The Terms of Reference agreed between Australia and New Zealand require the Working Group to 'examine the effectiveness and appropriateness of current arrangements that relate to civil (including family) proceedings, civil penalty proceedings and criminal proceedings (where those proceedings relate to regulatory matters).

Those arrangements include:

  • investigatory and regulatory powers;
  • service of initiating and other process;
  • taking of evidence; and
  • recognition and enforcement of court orders and judgments (including civil penalties and criminal fines).

The Working Group will:

  • identify any problems that exist with the current arrangements;
  • consider a more general scheme for trans-Tasman service of process, taking of evidence and recognition and enforcement of court orders and judgments;
  • consider a more general scheme for trans-Tasman co-operation between regulators;
  • undertake appropriate domestic consultation; and
  • propose options that may be pursued.'

Aims of Discussion Paper

This discussion paper, prepared by the Working Group:

  • highlights a number of recurring problems in civil court proceedings with a trans-Tasman element and the enforcement of regulatory regimes (such as securities, competition and consumer protection law)
  • discusses options to address these problems and (except for Issue 11) indicates a preferred solution
  • seeks your views.

The discussion paper deals separately with civil issues (Parts II and III) and regulatory/criminal issues related to the enforcement of penal laws (Part IV). Part II is not concerned with criminal penalties, civil penalties or other punitive measures (whether or not pecuniary) sought by, or on behalf of, the State (such as by a regulator). To the extent that proposals are made for cooperation in such matters, they are addressed in Part IV. There are no proposals for inter-regulator cooperation, including the use of investigative powers in the cross-border context, in this paper because these issues have been considered in other projects (see Part IV).

Most recommendations support a single, integrated regime (described in this paper as 'the proposed trans-Tasman regime') modelled on the Service and Execution of Process Act 1992 (Cth) (SEPA). SEPA was devised in Australia to remove many similar problems arising because of Australia's multi-jurisdiction system.

Consultation and future steps

This discussion paper is being widely circulated in Australia and New Zealand among interested parties, including Australian State and Territory governments, the judiciary, key departments and agencies, the legal profession, academics, industry groups and trade bodies.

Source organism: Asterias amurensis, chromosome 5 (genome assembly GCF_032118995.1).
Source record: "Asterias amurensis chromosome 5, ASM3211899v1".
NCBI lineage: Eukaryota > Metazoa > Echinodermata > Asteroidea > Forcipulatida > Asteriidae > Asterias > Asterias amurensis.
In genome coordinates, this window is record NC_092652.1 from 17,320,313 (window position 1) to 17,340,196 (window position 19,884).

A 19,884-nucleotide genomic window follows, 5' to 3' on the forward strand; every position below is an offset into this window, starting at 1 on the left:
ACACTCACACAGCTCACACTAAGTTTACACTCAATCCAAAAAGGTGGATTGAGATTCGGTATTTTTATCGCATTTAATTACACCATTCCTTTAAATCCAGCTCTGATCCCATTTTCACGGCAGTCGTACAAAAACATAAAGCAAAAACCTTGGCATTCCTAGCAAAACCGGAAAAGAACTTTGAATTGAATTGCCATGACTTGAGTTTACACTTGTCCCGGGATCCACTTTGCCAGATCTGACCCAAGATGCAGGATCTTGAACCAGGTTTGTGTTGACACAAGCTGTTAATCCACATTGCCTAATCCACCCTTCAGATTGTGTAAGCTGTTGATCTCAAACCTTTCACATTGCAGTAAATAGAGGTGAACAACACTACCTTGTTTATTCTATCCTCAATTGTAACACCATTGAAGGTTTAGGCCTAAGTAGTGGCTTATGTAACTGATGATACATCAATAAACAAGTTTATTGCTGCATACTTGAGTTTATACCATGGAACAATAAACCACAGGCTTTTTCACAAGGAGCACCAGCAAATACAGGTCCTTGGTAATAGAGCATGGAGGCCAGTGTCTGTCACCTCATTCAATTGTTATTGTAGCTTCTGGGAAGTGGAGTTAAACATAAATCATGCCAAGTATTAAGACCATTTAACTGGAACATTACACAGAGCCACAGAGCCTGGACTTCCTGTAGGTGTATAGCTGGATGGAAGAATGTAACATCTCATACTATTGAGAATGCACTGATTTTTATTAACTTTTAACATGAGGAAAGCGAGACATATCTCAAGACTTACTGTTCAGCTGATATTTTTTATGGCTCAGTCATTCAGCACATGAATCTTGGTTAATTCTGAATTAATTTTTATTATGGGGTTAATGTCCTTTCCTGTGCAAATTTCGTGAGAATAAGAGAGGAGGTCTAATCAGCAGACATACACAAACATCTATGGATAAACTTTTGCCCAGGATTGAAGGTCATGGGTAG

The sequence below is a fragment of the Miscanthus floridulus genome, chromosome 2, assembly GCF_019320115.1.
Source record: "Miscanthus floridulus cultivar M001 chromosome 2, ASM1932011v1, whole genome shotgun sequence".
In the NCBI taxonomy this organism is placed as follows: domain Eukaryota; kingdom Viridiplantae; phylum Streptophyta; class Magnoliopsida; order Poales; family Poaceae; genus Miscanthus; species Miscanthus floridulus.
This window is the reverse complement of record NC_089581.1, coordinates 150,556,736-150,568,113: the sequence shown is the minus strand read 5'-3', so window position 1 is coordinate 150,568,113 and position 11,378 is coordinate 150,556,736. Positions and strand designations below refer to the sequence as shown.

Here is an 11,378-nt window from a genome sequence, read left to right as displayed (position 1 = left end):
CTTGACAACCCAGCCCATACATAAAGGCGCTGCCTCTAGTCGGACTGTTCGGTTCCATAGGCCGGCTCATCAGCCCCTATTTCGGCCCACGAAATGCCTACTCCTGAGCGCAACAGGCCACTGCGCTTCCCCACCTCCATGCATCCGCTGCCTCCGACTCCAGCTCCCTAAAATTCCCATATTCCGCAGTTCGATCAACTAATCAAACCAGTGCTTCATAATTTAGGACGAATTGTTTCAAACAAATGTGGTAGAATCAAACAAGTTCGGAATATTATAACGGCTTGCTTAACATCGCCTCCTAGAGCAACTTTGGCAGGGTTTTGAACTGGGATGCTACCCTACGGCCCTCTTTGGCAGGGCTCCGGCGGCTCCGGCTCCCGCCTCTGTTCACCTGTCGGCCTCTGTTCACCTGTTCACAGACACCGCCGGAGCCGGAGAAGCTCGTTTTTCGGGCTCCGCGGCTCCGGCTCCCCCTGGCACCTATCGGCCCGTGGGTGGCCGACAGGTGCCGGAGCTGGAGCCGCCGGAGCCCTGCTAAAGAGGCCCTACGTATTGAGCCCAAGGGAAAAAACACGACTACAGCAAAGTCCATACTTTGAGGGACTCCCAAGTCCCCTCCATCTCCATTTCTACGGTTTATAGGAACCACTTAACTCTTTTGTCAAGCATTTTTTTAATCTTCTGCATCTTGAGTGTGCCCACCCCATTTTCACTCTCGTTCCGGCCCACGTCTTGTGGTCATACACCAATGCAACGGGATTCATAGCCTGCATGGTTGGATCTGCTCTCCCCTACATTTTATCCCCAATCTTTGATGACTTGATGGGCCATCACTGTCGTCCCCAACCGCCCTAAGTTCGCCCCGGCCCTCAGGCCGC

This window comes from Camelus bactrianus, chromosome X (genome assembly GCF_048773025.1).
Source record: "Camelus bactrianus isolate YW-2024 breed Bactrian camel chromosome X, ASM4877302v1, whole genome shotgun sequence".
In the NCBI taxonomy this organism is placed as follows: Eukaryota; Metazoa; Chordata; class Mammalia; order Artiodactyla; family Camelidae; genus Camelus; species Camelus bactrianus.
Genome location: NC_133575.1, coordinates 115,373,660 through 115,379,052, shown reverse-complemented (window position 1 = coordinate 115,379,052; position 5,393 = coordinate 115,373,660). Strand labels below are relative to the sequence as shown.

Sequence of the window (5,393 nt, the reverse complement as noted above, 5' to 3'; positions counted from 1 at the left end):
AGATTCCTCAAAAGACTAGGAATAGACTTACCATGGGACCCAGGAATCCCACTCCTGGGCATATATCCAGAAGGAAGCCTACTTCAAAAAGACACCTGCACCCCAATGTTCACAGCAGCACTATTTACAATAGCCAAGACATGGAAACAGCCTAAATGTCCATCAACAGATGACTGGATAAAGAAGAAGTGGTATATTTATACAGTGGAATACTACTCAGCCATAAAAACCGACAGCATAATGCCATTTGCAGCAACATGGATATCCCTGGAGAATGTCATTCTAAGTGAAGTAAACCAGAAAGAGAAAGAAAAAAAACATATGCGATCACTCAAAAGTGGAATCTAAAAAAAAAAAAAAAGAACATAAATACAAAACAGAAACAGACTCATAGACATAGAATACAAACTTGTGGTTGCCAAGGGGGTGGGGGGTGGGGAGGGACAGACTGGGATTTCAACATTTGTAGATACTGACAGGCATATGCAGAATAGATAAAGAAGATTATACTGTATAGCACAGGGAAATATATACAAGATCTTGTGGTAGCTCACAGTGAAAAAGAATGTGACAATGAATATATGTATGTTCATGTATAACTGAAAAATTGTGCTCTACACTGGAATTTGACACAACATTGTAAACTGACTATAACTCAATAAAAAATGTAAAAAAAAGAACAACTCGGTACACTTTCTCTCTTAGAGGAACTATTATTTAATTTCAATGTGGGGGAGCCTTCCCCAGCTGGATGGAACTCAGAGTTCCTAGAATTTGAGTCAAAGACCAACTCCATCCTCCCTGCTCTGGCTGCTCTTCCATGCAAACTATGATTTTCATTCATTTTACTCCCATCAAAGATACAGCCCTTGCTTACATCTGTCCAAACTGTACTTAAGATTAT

After considering the comments received, recommendations will be made to both countries' governments.

If both governments accept the recommendations, their agreement could be recorded in a treaty or arrangement. Legislation to give effect to this agreement could then be developed. There would be further consultation on the detailed implementation of the agreement at that stage (including, in the case of Australia, consultation with State and Territory governments).

Executive Summary

The Working Group has identified certain problems with current trans-Tasman arrangements for service of process, taking evidence and enforcing judgments in civil proceedings, civil penalty proceedings and certain criminal regulatory proceedings. The Working Group has also identified some preferred solutions.

Service and execution of civil process and judgments

Issue 1 - Recognition and enforcement of judgments

Australian and New Zealand courts have broad jurisdiction to allow service of proceedings on a defendant overseas. However, if a defendant served overseas does not submit to the court's jurisdiction, the resulting judgment may not be enforceable in the other country. This is undesirable, given the increasing movement of people, assets and services across the Tasman.

The Working Group's proposed solution is to allow initiating process in civil proceedings begun in any Australian State, Territory or Federal Court, or any New Zealand court to be served in the other country without leave. Service would have the same effect as if it had occurred in the place where the proceedings were filed.

The proposed new regime is modelled on the Australian inter-state scheme, the Service and Execution of Process Act 1992 (Cth) (SEPA). Key elements would include the following: